B.C. helps to right historical wrongs with new curriculum addition

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By Teresa Wat, Minister of International Trade and Minister Responsible for Asia Pacific Strategy and Multiculturalism
By Teresa Wat, Minister of International Trade and Minister Responsible for Asia Pacific Strategy and Multiculturalism
 Teresa Wat, BC Minister of International Trade and Minister Responsible for Asia Pacific Strategy and Multiculturalism

By Teresa Wat, BC Minister of International Trade and Minister Responsible for Asia Pacific Strategy and Multiculturalism

Learning from the past to prevent future discrimination was on the lesson plan when I joined the back-to-school crowd earlier this month to introduce a new curriculum supplement for grades 5 and 10 students: Bamboo Shoots: Chinese Canadian Legacies in BC.

As the most ethnically diverse province in Canada, British Columbia is known for its multiculturalism and respect for people of different cultures and backgrounds – in fact, that is partly why my family emigrated here over 25 years ago. But it wasn’t always this way.

Early Chinese pioneers came to British Columbia because they heard that B.C. welcomed diversity. But when more than 15,000 Chinese arrived during the early 1880s, they were denied the rights and privileges of other immigrants, including citizenship.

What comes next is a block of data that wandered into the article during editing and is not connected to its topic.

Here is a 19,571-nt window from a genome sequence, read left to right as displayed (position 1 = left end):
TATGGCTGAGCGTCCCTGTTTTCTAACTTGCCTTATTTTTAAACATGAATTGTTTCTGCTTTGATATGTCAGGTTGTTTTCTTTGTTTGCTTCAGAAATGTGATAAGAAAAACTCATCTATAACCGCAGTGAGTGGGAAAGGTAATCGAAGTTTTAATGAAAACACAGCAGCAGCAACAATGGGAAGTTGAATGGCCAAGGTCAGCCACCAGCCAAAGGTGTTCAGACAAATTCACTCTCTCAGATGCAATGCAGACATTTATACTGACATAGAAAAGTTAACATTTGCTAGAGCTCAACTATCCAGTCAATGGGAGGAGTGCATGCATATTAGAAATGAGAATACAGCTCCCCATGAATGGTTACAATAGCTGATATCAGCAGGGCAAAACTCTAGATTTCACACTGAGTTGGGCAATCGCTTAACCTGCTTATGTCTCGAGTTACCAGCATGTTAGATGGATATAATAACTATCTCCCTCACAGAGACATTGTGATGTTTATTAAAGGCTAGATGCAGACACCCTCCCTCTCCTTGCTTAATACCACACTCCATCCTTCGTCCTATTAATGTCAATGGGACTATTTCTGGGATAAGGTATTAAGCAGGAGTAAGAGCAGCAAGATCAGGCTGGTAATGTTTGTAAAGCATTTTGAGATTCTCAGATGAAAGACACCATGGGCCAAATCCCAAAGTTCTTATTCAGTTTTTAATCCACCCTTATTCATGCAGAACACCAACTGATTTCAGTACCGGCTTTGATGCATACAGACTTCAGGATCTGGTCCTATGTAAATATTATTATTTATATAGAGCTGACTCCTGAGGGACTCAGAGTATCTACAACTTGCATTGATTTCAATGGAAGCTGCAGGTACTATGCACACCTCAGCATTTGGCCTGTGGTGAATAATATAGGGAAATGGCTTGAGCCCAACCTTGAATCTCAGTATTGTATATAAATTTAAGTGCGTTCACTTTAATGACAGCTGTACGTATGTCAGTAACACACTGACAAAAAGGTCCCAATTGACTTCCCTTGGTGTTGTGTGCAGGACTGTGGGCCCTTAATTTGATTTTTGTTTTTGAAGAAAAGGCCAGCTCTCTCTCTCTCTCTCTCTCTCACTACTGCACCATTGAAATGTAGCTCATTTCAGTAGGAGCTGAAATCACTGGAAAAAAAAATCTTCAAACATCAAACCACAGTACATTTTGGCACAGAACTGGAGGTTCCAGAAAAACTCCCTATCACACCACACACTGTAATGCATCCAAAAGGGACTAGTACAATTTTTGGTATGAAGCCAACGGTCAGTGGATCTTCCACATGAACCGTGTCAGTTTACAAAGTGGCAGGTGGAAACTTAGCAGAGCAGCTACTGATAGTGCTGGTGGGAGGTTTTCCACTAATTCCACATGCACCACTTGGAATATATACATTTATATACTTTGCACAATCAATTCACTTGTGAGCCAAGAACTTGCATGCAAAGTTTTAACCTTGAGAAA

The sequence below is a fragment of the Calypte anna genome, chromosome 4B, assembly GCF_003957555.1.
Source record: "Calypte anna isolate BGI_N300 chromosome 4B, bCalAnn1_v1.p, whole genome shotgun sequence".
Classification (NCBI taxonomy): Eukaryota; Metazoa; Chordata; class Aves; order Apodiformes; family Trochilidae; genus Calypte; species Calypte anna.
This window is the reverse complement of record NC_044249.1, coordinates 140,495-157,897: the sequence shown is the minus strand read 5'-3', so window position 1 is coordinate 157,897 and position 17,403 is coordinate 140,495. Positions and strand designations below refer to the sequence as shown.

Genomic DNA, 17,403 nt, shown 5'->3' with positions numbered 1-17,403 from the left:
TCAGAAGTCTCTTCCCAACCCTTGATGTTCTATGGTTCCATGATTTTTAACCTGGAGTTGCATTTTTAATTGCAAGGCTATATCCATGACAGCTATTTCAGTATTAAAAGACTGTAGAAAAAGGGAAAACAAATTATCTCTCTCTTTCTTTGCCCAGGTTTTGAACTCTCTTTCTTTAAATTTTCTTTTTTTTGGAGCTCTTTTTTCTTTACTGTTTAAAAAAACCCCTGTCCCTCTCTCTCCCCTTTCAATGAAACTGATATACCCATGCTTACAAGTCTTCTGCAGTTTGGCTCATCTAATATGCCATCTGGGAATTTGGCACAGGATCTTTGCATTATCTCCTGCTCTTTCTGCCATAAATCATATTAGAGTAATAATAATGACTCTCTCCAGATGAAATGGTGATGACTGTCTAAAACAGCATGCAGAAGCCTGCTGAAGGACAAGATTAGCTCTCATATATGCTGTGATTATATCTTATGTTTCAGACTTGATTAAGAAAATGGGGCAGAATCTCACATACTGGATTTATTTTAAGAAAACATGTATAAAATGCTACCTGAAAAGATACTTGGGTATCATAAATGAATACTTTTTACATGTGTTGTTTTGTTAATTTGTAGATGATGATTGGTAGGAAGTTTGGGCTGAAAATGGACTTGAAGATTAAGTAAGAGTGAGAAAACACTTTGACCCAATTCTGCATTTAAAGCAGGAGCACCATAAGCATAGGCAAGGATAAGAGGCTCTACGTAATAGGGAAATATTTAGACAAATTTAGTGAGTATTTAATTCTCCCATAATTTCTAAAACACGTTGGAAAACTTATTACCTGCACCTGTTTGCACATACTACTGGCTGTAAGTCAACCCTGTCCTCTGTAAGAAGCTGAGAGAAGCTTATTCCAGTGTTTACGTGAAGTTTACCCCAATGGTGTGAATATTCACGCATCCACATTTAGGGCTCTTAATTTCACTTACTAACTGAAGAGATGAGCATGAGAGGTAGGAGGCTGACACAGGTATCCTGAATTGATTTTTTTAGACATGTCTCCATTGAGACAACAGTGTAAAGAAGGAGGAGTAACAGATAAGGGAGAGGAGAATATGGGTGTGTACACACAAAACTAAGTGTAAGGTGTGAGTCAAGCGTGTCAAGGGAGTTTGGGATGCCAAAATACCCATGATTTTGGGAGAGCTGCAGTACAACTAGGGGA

This was a shameful chapter for B.C. and that’s why, in 2014, a formal apology on behalf of all members of the B.C. legislature was made to Chinese Canadians for historical wrongs by past governments. At provincewide consultations, we asked British Columbians what the apology should look like and the overwhelming consensus at every forum was the need to integrate this forgotten chapter of B.C.’s Chinese Canadian history into our educational curriculum.

Starting this year, a dark chapter of B.C.’s history is explored in new online lesson plans and teaching tools titled Bamboo Shoots. The classroom materials reflect B.C.’s rich multicultural heritage and the immense social, cultural and economic contributions Chinese Canadians made to the development of British Columbia.

I am especially proud of the vivid tapestry of stories that are woven within the curriculum’s lesson plans. Photos, archival poems and even a printable card game bring the history of B.C. to life, challenging students to consider the deep roots of discrimination and the long-term effects it has on all British Columbians.

With the help of B.C. teachers, Open School BC, the Royal British Columbia Museum and the Legacy Initiatives Advisory Council, my ministry is proud of the collaboration and historical knowledge that went into Bamboo Shoots. The supplement is also accessible to the general public, ensuring global audiences can also learn from this chapter of B.C.’s history.

We can’t undo the past but we can move forward and leave a legacy for future generations to learn from. Bamboo Shoots will help today’s generation ensure that the wrongful acts of the past are not repeated in B.C.’s future.